Since clashes between rival factions of the army erupted on Sunday, hundreds of people have been killed in the capital city Juba. UN deputy spokesman Haq indicated on Thursday that there were unconfirmed reports of several students killed by security forces at Juba University. According to a spokesman for the university, several hundred students have stayed on the university campus and have requested protection from UN forces. Between 2,000 and 5,000 civilians have also gathered at the Kator complex in Juba. They have also requested help from the UNMISS mission. In turn, more than 15,000 people have sought shelter at two UN and one World Food Programme (WFP) compounds in Juba.
After Sunday’s reported coup attempt, fighting has continued in South Sudan, with the military now reporting that South Sudanese rebels have taken over a key town. The unrest, which began in the capital Juba, has already killed some 500 people, sparking concerns that the conflict could spread and transform into a civil war. President Salva Kiir has accused former vice president Riek Machar of plotting a coup, a claim he has denied.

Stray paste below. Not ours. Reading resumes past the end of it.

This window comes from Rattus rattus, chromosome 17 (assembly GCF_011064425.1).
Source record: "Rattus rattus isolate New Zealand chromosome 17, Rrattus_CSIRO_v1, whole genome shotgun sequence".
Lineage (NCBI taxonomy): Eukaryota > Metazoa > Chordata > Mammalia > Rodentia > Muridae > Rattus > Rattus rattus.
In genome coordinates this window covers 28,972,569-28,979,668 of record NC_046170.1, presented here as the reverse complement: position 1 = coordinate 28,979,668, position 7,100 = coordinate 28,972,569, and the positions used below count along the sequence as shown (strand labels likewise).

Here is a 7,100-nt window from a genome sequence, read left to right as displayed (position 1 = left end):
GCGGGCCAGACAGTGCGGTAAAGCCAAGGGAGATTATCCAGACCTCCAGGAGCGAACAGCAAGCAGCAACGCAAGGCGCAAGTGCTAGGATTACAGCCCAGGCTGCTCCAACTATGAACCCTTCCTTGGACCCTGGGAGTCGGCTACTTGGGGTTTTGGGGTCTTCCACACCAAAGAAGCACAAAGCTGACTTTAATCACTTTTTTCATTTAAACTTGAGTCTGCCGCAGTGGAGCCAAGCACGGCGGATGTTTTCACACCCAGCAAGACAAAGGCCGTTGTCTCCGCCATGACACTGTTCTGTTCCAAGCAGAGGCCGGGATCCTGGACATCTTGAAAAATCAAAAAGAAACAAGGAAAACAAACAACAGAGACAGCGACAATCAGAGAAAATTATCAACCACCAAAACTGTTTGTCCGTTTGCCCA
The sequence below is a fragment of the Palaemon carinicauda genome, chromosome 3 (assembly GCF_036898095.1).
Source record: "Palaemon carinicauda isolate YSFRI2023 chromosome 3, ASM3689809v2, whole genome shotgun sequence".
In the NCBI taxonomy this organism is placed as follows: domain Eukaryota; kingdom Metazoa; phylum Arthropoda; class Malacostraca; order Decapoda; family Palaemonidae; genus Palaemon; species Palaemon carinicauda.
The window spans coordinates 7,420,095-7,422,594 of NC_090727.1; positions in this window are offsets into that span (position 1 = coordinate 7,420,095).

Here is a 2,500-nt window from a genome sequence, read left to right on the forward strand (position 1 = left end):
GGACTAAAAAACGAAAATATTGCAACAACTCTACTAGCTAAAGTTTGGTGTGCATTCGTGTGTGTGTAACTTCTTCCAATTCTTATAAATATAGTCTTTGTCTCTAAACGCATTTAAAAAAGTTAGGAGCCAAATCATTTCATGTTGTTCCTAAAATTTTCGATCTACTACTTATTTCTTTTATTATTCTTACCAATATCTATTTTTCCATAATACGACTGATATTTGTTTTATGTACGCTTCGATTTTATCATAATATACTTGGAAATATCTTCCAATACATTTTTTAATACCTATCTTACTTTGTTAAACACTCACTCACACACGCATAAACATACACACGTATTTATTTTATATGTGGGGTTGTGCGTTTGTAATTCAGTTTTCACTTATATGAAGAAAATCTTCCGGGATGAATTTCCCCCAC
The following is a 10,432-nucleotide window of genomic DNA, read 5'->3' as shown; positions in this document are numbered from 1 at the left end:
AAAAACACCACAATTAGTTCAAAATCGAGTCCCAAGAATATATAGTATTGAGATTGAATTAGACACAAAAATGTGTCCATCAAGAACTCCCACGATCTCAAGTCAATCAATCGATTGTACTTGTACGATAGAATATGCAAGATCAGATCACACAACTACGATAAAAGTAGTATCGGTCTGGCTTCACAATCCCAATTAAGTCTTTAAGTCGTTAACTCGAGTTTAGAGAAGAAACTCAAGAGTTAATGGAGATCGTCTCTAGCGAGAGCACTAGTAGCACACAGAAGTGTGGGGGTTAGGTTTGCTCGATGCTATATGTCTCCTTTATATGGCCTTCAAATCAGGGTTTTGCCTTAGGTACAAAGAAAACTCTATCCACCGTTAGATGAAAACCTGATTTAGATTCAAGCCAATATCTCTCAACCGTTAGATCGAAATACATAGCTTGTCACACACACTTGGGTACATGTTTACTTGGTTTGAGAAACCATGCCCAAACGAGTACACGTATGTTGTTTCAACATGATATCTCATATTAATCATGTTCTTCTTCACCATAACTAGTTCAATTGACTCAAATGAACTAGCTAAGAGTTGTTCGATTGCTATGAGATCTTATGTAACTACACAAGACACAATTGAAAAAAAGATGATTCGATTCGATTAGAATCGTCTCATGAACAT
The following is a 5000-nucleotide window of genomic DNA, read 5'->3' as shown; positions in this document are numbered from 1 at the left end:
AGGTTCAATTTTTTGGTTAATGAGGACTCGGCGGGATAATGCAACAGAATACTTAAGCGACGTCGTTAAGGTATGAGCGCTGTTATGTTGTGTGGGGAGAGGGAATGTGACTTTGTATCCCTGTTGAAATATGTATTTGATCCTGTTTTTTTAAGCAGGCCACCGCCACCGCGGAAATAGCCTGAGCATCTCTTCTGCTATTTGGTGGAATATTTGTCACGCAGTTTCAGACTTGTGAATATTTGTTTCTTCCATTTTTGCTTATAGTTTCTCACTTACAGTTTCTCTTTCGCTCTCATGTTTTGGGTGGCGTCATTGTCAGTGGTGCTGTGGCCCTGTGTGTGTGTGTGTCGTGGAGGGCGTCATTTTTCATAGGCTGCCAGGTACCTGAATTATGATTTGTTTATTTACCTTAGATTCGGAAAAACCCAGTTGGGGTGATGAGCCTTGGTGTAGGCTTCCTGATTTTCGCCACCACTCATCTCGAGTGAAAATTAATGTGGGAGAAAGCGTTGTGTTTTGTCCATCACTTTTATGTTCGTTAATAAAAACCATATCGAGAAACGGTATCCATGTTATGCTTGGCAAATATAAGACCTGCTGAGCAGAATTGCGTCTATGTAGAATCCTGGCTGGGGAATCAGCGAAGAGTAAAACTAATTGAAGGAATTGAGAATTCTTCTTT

Rebels Take Key Town
On Thursday, South Sudan’s army spokesman, Col. Philip Aguer, confirmed “our soldiers have lost control of Bor to the forces of Riek Machar.” The previous day, Bor’s mayor, Nicholas Nhial Maja, indicated that violence had spread to his city from Juba, which is located 200 km (125 miles) away.
Overnight, there were reports of gun battles in Bor, as renegade officers fought with troops who are still loyal to the current president. The army has indicated that Peter Gadet Yak, the commander of Division 8 unit, had rebelled, taking with him an unknown number of soldiers. It currently remains unclear as to whether troops loyal to Mr. Machar were involved in the fighting.
Bor is the capital of Jonglei state. Prior to the current violence, Bor has been seen as being one of the most volatile areas in South Sudan.